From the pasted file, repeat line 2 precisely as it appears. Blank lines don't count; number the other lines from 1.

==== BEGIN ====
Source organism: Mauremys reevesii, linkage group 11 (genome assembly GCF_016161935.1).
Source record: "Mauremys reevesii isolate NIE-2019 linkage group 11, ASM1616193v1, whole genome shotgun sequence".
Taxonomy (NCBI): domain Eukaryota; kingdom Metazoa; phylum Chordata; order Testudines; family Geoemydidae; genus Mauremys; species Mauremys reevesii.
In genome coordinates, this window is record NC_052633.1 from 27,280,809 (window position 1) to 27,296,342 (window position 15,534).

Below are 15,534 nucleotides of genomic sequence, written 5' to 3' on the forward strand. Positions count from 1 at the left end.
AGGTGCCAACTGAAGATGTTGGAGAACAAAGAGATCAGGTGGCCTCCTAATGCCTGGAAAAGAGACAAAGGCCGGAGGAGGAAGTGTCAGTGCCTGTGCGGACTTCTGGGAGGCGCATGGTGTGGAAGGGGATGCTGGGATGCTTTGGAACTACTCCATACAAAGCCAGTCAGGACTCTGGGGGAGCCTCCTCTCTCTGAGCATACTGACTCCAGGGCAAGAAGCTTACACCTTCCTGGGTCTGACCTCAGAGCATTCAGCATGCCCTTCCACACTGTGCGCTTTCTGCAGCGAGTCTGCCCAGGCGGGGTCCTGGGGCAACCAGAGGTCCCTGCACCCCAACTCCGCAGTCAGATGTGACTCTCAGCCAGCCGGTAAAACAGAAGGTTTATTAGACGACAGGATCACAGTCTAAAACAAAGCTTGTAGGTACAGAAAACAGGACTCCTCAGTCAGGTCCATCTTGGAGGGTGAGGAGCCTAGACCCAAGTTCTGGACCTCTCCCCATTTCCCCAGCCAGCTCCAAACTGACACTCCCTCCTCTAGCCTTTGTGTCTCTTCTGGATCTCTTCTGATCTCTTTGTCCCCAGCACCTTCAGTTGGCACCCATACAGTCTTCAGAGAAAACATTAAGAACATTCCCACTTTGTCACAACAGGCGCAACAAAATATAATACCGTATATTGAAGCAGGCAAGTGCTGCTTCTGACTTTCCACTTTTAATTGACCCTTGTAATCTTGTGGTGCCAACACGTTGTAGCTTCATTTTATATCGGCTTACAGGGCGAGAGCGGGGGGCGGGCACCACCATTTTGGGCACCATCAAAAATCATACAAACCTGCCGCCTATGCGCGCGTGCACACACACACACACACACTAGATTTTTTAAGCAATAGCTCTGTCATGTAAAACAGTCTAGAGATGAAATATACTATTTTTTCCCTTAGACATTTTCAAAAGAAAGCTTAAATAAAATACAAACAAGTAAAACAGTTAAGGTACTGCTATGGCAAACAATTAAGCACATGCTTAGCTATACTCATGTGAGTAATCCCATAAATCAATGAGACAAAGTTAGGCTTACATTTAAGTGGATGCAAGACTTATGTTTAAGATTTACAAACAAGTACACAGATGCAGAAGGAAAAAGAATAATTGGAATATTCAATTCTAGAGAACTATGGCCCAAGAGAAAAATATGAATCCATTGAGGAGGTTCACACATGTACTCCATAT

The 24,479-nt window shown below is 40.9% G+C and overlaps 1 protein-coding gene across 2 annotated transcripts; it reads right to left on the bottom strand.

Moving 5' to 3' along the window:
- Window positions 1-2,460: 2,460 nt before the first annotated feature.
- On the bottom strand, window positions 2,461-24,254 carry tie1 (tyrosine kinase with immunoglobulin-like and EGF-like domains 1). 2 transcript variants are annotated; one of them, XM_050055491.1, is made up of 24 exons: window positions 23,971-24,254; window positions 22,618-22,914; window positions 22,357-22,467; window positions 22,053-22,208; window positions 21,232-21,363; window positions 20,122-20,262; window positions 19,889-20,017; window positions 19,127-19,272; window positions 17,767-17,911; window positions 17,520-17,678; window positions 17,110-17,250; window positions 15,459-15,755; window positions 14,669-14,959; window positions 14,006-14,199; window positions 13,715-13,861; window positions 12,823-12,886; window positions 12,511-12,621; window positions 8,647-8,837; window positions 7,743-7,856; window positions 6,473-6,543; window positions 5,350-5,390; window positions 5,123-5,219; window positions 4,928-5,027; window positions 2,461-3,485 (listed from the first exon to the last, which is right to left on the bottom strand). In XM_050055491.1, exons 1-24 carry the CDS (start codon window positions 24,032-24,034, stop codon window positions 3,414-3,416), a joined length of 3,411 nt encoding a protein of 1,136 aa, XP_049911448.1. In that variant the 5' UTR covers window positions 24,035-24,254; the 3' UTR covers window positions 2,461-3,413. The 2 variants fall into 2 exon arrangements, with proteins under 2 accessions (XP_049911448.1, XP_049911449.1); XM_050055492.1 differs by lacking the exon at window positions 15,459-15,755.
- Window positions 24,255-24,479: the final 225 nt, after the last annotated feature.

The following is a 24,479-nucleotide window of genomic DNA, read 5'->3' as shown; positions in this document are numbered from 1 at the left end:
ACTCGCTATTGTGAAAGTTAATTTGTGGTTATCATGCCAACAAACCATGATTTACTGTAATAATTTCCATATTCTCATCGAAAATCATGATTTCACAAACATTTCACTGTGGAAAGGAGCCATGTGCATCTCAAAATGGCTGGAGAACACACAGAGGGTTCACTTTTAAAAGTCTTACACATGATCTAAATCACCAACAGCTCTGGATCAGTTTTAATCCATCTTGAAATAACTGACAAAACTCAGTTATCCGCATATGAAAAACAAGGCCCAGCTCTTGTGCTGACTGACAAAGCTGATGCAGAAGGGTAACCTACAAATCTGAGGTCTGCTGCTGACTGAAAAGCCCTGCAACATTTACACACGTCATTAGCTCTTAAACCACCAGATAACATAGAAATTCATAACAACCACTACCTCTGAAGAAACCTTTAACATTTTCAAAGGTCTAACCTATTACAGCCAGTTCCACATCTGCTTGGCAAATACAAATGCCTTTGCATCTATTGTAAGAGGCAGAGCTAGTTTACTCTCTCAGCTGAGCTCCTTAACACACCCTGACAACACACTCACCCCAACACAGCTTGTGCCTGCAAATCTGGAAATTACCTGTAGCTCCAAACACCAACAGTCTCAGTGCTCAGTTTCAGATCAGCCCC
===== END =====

Source record: "Mauremys reevesii isolate NIE-2019 linkage group 11, ASM1616193v1, whole genome shotgun sequence".